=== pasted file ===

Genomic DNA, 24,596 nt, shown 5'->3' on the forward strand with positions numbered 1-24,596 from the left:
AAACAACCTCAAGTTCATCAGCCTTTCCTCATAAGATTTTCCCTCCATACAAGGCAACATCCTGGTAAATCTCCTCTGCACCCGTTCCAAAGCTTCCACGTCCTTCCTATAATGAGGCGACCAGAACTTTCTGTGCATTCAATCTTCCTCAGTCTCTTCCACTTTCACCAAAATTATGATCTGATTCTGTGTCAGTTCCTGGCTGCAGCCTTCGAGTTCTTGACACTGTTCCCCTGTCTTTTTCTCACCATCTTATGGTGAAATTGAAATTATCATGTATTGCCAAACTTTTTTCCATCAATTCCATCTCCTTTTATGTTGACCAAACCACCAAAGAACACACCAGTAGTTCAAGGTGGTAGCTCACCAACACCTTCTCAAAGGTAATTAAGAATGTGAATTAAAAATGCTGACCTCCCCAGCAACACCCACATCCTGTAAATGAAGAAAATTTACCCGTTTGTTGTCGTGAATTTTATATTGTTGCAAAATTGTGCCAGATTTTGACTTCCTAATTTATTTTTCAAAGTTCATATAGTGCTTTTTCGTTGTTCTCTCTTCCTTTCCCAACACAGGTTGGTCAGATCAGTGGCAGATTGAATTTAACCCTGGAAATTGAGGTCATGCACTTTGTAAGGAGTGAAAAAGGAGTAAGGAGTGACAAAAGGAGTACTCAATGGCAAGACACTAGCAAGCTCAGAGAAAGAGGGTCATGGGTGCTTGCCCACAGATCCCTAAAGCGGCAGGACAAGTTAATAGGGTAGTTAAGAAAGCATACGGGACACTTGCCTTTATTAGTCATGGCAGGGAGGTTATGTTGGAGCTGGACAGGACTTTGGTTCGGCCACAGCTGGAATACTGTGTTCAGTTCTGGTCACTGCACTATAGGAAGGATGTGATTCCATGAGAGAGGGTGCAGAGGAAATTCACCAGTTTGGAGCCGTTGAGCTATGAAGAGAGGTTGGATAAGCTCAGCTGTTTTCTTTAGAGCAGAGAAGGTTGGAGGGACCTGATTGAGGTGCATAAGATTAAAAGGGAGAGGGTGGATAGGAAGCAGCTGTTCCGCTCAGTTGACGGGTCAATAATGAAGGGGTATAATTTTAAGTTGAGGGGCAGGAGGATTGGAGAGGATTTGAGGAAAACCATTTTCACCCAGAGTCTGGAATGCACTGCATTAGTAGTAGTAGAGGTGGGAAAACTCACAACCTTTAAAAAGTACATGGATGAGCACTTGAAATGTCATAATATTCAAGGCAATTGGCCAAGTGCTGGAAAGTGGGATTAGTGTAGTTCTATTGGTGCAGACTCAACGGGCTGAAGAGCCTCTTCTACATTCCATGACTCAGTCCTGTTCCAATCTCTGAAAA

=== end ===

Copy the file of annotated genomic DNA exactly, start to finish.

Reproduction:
Genomic DNA, 24,596 nt, shown 5'->3' on the forward strand with positions numbered 1-24,596 from the left:
AAACAACCTCAAGTTCATCAGCCTTTCCTCATAAGATTTTCCCTCCATACAAGGCAACATCCTGGTAAATCTCCTCTGCACCCGTTCCAAAGCTTCCACGTCCTTCCTATAATGAGGCGACCAGAACTTTCTGTGCATTCAATCTTCCTCAGTCTCTTCCACTTTCACCAAAATTATGATCTGATTCTGTGTCAGTTCCTGGCTGCAGCCTTCGAGTTCTTGACACTGTTCCCCTGTCTTTTTCTCACCATCTTATGGTGAAATTGAAATTATCATGTATTGCCAAACTTTTTTCCATCAATTCCATCTCCTTTTATGTTGACCAAACCACCAAAGAACACACCAGTAGTTCAAGGTGGTAGCTCACCAACACCTTCTCAAAGGTAATTAAGAATGTGAATTAAAAATGCTGACCTCCCCAGCAACACCCACATCCTGTAAATGAAGAAAATTTACCCGTTTGTTGTCGTGAATTTTATATTGTTGCAAAATTGTGCCAGATTTTGACTTCCTAATTTATTTTTCAAAGTTCATATAGTGCTTTTTCGTTGTTCTCTCTTCCTTTCCCAACACAGGTTGGTCAGATCAGTGGCAGATTGAATTTAACCCTGGAAATTGAGGTCATGCACTTTGTAAGGAGTGAAAAAGGAGTAAGGAGTGACAAAAGGAGTACTCAATGGCAAGACACTAGCAAGCTCAGAGAAAGAGGGTCATGGGTGCTTGCCCACAGATCCCTAAAGCGGCAGGACAAGTTAATAGGGTAGTTAAGAAAGCATACGGGACACTTGCCTTTATTAGTCATGGCAGGGAGGTTATGTTGGAGCTGGACAGGACTTTGGTTCGGCCACAGCTGGAATACTGTGTTCAGTTCTGGTCACTGCACTATAGGAAGGATGTGATTCCATGAGAGAGGGTGCAGAGGAAATTCACCAGTTTGGAGCCGTTGAGCTATGAAGAGAGGTTGGATAAGCTCAGCTGTTTTCTTTAGAGCAGAGAAGGTTGGAGGGACCTGATTGAGGTGCATAAGATTAAAAGGGAGAGGGTGGATAGGAAGCAGCTGTTCCGCTCAGTTGACGGGTCAATAATGAAGGGGTATAATTTTAAGTTGAGGGGCAGGAGGATTGGAGAGGATTTGAGGAAAACCATTTTCACCCAGAGTCTGGAATGCACTGCATTAGTAGTAGTAGAGGTGGGAAAACTCACAACCTTTAAAAAGTACATGGATGAGCACTTGAAATGTCATAATATTCAAGGCAATTGGCCAAGTGCTGGAAAGTGGGATTAGTGTAGTTCTATTGGTGCAGACTCAACGGGCTGAAGAGCCTCTTCTACATTCCATGACTCAGTCCTGTTCCAATCTCTGAAAA